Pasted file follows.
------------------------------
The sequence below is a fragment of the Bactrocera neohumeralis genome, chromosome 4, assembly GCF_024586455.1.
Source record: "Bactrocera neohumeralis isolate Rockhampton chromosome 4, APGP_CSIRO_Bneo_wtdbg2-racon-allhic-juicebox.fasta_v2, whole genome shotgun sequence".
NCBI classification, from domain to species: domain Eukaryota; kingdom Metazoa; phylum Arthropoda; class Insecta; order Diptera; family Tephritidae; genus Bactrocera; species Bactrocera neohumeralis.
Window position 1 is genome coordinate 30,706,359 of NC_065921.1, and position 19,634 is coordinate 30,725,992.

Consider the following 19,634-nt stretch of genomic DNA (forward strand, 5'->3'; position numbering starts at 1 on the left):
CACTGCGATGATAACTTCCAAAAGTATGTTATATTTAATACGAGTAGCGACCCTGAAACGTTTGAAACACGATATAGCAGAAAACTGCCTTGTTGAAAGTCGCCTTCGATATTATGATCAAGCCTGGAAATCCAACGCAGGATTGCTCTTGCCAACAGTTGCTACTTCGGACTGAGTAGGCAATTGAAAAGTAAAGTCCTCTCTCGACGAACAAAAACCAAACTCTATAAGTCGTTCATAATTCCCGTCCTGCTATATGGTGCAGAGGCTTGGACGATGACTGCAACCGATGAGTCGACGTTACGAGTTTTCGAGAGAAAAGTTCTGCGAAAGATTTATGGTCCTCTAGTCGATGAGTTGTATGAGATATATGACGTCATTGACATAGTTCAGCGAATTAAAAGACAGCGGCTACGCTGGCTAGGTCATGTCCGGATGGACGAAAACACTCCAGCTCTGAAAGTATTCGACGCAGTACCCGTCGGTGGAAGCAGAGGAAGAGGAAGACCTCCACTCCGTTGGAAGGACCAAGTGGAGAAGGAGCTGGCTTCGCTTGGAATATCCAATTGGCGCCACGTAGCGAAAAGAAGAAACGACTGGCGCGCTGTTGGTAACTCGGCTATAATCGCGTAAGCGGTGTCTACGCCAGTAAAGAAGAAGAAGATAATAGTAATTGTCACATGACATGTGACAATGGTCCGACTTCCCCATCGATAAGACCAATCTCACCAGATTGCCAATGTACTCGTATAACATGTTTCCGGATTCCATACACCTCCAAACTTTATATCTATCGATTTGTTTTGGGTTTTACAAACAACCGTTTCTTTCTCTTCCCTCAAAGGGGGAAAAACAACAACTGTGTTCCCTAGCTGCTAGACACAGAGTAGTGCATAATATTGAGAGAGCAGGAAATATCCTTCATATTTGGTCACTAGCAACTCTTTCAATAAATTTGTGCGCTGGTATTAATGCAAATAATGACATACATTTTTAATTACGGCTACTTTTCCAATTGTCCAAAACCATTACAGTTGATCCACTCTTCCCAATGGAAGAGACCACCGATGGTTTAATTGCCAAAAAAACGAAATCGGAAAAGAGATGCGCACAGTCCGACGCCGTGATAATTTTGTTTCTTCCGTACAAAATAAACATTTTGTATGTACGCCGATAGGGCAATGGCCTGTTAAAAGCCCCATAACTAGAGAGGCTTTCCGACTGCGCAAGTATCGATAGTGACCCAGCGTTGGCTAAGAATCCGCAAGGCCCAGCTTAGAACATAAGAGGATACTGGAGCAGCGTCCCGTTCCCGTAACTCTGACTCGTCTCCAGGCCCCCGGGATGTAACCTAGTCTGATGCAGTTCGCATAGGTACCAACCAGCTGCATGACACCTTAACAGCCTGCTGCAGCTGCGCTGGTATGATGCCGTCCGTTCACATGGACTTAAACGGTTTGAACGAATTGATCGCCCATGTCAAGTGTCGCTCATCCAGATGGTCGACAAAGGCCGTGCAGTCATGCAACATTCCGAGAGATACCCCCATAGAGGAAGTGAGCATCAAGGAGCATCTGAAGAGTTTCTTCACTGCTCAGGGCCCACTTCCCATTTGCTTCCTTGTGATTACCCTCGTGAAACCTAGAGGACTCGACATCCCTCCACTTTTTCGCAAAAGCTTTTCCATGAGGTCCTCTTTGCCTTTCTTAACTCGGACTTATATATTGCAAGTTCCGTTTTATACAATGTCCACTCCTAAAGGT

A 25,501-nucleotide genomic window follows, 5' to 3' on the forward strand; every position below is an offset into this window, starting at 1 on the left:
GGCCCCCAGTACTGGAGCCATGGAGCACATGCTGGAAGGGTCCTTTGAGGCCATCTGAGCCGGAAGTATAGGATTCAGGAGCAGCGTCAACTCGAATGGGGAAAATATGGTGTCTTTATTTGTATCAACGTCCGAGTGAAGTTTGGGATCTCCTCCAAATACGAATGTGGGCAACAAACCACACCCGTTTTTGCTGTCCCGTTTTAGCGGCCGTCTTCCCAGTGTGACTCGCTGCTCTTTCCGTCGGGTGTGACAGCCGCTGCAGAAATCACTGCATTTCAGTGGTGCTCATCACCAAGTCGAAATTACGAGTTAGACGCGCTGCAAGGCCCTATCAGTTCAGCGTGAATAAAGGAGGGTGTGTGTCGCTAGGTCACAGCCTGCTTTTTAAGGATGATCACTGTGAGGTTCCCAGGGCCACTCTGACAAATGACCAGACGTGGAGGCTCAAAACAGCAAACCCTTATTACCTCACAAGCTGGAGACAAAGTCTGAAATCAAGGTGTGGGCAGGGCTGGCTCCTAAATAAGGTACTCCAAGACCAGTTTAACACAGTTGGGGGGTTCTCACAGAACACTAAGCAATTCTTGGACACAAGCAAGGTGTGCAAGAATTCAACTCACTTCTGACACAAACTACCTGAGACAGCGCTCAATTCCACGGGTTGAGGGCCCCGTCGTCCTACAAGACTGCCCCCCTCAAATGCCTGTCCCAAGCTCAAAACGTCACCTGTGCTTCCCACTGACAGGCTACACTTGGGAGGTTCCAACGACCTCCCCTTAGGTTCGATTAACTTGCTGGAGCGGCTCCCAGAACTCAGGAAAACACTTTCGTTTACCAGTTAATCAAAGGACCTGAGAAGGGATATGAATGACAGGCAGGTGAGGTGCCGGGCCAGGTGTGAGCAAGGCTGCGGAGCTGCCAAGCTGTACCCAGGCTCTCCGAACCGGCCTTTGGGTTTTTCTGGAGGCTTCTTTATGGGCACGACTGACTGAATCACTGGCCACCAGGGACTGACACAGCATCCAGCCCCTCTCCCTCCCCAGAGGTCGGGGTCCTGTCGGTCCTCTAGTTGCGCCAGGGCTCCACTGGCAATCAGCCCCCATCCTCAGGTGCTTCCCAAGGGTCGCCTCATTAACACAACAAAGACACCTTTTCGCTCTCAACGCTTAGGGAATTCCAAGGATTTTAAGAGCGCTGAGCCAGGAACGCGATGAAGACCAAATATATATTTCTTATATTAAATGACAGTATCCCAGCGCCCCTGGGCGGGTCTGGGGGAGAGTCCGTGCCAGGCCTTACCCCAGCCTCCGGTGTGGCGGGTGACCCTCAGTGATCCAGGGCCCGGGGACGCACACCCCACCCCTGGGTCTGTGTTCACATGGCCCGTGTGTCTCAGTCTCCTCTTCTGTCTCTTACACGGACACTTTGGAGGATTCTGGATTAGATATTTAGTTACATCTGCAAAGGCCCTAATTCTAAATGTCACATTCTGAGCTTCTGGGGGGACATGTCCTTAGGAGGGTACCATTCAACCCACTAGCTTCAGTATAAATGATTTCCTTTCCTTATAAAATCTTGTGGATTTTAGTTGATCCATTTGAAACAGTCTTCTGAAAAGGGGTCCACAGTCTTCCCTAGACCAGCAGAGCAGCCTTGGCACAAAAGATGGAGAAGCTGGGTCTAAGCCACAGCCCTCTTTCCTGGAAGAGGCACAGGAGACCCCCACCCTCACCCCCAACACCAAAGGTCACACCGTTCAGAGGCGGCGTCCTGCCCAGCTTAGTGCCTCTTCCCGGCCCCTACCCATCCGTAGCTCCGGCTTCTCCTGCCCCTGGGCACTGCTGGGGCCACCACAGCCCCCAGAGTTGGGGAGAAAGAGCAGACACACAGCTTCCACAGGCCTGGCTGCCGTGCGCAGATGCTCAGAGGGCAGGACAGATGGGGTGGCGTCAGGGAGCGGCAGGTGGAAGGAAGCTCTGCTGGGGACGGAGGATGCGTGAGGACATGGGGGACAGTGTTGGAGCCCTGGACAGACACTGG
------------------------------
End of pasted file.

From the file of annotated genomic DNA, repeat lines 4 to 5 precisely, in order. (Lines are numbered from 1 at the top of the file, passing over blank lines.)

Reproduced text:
Window position 1 is genome coordinate 30,706,359 of NC_065921.1, and position 19,634 is coordinate 30,725,992.

Consider the following 19,634-nt stretch of genomic DNA (forward strand, 5'->3'; position numbering starts at 1 on the left):